The Rise of Local: The Meaning of Context

Image that you are looking for a restaurant and you go on the Internet to find a good place to eat. Go to any restaurant website and you will get restaurants categorized by food type, prices, ratings and location. You can browse though some reviews by customers and see menus and wine lists. You can view pictures of the interior and see video interviews with the hosts. This sounds just fine, but then add another factor. Image that you are actually downtown (your favorite city) and you want to eat now. Furthermore, you are using your mobile and you’re really not ready to browse all night. What you really need is a place close by that sells pizza or burgers and has decent wines. You need local results that fits the context you are in at this very moment. Localization is all about the meaning of context.

It turns out that with multiple of devices, people are in different situation when using web sites. This is what we call context, and the technical term is Context Aware Computing or CAC. When one user is sitting at home with their laptops, taking time to find some content on the Internet, another one is looking for answers relative to the place he or she is in. This is however not limited to a specific place. Mobile apps can also factor in the time of day, what type of day (workday, weekend, or holiday), your surrounding (are you in a mall, or at a football game, or in a casino). It can also be based on data about you – your digital profile. This profile determines who you are, it is based on data you leave behind, your digital trail, your searches, the pages you visit, the pages you share, your recommendations, comments, your tweets, your Facebook information, and so on. With services based on your profile, apps can utilize a context that is local to you.

With this local personal context, the restaurant app might even suggest 2-3 places that you might like. All you need to do is to ask it to find a place. If it is early in the day, it might suggest some cafés, while in the afternoon a bar might be a better choice. And of course it knows that you never go to fast food joints or a place that does not have wireless Internet.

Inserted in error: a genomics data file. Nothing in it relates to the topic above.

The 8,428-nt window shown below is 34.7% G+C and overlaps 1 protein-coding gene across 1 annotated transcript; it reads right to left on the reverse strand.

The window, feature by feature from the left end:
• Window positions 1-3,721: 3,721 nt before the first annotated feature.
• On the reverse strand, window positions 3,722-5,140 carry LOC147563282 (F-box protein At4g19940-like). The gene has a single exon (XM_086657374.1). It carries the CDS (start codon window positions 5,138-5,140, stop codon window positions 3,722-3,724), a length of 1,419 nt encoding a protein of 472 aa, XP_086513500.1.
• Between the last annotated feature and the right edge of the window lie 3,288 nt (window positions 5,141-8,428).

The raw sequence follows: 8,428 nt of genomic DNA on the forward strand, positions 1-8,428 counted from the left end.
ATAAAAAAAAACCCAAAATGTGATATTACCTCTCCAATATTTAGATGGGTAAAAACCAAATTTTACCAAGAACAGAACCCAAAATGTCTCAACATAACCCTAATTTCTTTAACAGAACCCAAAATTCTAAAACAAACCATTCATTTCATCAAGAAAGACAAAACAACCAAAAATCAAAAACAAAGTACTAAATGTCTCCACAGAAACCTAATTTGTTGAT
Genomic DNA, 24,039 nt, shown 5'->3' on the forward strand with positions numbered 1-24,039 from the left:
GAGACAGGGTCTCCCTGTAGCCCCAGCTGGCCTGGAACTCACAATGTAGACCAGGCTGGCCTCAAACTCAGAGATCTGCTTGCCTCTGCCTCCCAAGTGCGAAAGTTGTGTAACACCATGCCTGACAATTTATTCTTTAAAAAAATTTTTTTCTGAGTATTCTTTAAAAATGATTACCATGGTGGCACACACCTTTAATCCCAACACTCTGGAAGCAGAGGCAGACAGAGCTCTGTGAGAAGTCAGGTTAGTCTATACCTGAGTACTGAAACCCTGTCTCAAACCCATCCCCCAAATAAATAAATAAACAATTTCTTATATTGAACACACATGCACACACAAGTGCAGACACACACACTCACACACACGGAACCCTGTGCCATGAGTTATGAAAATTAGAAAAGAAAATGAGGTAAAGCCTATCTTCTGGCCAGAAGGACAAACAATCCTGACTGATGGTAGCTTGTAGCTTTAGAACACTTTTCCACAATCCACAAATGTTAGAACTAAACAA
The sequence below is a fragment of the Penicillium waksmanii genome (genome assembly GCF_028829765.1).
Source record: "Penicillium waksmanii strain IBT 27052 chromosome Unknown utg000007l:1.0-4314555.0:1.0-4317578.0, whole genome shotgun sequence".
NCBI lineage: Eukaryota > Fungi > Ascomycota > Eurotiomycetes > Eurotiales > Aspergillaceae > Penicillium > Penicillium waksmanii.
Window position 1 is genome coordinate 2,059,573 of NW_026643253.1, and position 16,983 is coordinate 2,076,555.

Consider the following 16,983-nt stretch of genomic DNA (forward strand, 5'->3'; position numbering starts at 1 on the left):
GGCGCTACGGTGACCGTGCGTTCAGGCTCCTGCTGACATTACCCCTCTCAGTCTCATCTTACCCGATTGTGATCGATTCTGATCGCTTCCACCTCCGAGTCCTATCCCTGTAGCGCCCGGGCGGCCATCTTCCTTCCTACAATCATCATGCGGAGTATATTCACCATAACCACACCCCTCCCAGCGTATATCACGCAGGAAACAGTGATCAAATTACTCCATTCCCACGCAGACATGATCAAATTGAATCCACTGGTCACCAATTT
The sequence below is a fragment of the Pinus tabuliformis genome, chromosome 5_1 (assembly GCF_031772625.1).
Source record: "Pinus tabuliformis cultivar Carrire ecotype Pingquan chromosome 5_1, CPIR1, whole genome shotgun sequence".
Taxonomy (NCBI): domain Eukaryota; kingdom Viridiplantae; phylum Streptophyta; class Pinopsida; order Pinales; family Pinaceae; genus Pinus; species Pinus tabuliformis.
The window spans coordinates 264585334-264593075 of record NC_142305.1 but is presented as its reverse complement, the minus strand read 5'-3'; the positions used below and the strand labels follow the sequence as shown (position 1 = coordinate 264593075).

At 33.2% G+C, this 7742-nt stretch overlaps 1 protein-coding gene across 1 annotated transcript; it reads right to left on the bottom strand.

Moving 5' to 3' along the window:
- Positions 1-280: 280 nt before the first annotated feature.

You see this type of localization on the web also. When searching for restaurants Google will come back with local restaurants and a map to find them. Google knows where your IP address comes from and can pinpoint your city. Mobiles are much more precise. With GPS, the mobile can pinpoint the street you are standing on. This is where the context becomes relevant. A person with a mobile is, in most cases, probably looking for different things that a person using a laptop. Instead of every restaurant in town, you only want the ones near. For choices, like price and food type,  you want them simple and clear, without any clutter. Instead of customer reviews you just want the rating.

Another example is sports betting. Let’s say you open a sports betting site. If browsing on a computer, you might be interested in statistics about soccer teams, videos of goals and all the gossip about the players. On a Saturday, with a mobile, the sports betting app knows you are going to place a bet on some games in the English Premier League. It knows what team you follow and the bet types you like. First choice is to place a bet on your favorite team. If you are actually at a soccer stadium somewhere, that game might also be a choice. Placing a bet is relevant and easy and over in few seconds.

For the last few years, one of the trends in web design is the concept of responsive web design. With this design idea, the web site displays nicely in different sizes of screen. Web site might be 4 columns in a typical desktop web browser, while a horizontal tablet uses 3 and vertical tablet 2, and mobile 1. The same web page in all cases, no need for a specific mobile version or specific tablet version. While this maybe the greatest idea ever, it totally ignores the context of the user.

In the coming years we will see more focus on Local (the Lo part of SoLoMo). We will see more apps that use information from the environment, from the user, and from social media and information sites, to create experience for the user. We will see trials with successes and failures, with some companies finding something that works while others cause privacy concerns and even anger. As we move on, solutions will appear that actually works for users. So, when I’m standing on a street corner downtown Reykjavík in the afternoon on Thursday, and I need a place with WiFi to write an article about technology trends, my phone knows where I want to go. And it has already checked that I will like the glass of wine they have.